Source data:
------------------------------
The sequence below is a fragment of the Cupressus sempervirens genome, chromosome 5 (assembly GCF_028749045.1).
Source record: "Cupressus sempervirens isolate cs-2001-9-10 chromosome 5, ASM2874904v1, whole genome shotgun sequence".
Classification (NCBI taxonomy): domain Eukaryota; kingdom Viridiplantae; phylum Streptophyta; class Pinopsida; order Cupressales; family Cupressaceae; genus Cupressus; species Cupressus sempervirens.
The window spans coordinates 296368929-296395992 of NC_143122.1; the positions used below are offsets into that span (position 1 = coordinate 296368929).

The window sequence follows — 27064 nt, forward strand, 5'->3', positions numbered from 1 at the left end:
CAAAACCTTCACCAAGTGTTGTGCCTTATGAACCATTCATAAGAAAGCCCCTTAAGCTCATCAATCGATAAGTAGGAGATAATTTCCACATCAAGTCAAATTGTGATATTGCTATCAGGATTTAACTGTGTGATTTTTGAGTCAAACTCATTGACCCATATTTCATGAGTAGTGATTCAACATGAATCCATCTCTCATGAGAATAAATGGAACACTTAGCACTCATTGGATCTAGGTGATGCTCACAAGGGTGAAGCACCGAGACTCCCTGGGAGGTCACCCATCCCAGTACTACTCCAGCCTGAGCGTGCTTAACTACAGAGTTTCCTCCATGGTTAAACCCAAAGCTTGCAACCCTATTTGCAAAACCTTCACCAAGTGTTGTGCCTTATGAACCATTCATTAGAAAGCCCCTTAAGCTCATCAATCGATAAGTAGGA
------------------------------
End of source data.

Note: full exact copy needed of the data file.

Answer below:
The sequence below is a fragment of the Cupressus sempervirens genome, chromosome 5 (assembly GCF_028749045.1).
Source record: "Cupressus sempervirens isolate cs-2001-9-10 chromosome 5, ASM2874904v1, whole genome shotgun sequence".
Classification (NCBI taxonomy): domain Eukaryota; kingdom Viridiplantae; phylum Streptophyta; class Pinopsida; order Cupressales; family Cupressaceae; genus Cupressus; species Cupressus sempervirens.
The window spans coordinates 296368929-296395992 of NC_143122.1; the positions used below are offsets into that span (position 1 = coordinate 296368929).

The window sequence follows — 27064 nt, forward strand, 5'->3', positions numbered from 1 at the left end:
CAAAACCTTCACCAAGTGTTGTGCCTTATGAACCATTCATAAGAAAGCCCCTTAAGCTCATCAATCGATAAGTAGGAGATAATTTCCACATCAAGTCAAATTGTGATATTGCTATCAGGATTTAACTGTGTGATTTTTGAGTCAAACTCATTGACCCATATTTCATGAGTAGTGATTCAACATGAATCCATCTCTCATGAGAATAAATGGAACACTTAGCACTCATTGGATCTAGGTGATGCTCACAAGGGTGAAGCACCGAGACTCCCTGGGAGGTCACCCATCCCAGTACTACTCCAGCCTGAGCGTGCTTAACTACAGAGTTTCCTCCATGGTTAAACCCAAAGCTTGCAACCCTATTTGCAAAACCTTCACCAAGTGTTGTGCCTTATGAACCATTCATTAGAAAGCCCCTTAAGCTCATCAATCGATAAGTAGGA